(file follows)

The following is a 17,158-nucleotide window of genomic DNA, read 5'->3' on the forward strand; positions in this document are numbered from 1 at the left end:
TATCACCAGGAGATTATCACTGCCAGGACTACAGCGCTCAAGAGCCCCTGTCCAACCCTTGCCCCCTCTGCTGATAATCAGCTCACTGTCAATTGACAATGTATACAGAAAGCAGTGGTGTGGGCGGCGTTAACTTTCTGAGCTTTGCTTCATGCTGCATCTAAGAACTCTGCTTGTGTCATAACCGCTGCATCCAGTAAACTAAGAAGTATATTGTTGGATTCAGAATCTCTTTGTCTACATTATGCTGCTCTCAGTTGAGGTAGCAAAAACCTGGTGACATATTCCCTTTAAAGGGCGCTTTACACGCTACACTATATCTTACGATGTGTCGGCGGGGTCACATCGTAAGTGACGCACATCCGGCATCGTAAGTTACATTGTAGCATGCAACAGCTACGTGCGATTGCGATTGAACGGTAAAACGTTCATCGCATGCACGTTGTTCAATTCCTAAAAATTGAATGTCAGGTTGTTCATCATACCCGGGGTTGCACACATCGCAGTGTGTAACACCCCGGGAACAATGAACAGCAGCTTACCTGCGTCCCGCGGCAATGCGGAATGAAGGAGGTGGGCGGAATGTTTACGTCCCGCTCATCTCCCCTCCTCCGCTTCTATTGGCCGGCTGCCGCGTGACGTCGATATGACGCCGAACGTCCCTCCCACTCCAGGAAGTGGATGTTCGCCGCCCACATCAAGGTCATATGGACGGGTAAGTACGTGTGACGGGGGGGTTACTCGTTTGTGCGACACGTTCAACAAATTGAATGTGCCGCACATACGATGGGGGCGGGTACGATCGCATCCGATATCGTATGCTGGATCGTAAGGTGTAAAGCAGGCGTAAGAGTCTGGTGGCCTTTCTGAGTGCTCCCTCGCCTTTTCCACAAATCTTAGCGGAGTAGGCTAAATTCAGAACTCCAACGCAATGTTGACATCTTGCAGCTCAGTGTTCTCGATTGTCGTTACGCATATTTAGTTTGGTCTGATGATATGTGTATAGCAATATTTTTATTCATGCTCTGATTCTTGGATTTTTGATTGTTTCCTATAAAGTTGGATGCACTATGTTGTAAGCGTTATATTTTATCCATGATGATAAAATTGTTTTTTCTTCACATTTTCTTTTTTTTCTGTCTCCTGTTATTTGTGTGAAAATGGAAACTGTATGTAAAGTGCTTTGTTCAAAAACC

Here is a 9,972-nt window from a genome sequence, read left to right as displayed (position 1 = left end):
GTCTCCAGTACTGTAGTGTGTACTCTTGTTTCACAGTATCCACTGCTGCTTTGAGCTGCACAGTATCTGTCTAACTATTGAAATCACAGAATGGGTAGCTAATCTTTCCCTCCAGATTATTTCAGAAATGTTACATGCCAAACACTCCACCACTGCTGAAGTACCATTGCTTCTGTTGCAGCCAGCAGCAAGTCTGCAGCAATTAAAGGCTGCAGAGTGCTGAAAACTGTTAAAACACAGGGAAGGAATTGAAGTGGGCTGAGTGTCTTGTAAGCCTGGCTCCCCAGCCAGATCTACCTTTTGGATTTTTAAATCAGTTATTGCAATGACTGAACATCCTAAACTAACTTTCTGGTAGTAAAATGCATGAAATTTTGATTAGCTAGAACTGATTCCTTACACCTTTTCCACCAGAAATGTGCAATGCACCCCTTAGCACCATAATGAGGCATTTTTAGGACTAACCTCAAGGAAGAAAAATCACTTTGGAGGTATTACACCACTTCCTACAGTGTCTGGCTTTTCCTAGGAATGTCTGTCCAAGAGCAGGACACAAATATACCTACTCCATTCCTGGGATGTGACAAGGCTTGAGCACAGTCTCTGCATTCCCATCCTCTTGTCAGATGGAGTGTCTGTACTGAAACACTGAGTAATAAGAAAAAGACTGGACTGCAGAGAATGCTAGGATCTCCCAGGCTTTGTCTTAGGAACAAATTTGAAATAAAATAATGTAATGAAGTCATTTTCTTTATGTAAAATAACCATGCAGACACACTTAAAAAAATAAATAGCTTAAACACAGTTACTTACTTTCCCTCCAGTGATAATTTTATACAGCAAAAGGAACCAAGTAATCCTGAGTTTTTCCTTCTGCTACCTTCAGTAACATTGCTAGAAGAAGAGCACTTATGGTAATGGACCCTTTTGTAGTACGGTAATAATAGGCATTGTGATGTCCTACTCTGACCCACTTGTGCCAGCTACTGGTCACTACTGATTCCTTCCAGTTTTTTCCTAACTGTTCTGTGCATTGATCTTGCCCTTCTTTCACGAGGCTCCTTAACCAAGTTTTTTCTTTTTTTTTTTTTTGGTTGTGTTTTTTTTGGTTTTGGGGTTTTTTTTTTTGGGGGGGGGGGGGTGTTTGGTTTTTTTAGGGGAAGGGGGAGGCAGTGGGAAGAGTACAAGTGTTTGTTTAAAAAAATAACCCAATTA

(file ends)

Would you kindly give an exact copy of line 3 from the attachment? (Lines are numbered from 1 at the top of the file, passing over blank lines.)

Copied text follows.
Here is a 9,972-nt window from a genome sequence, read left to right as displayed (position 1 = left end):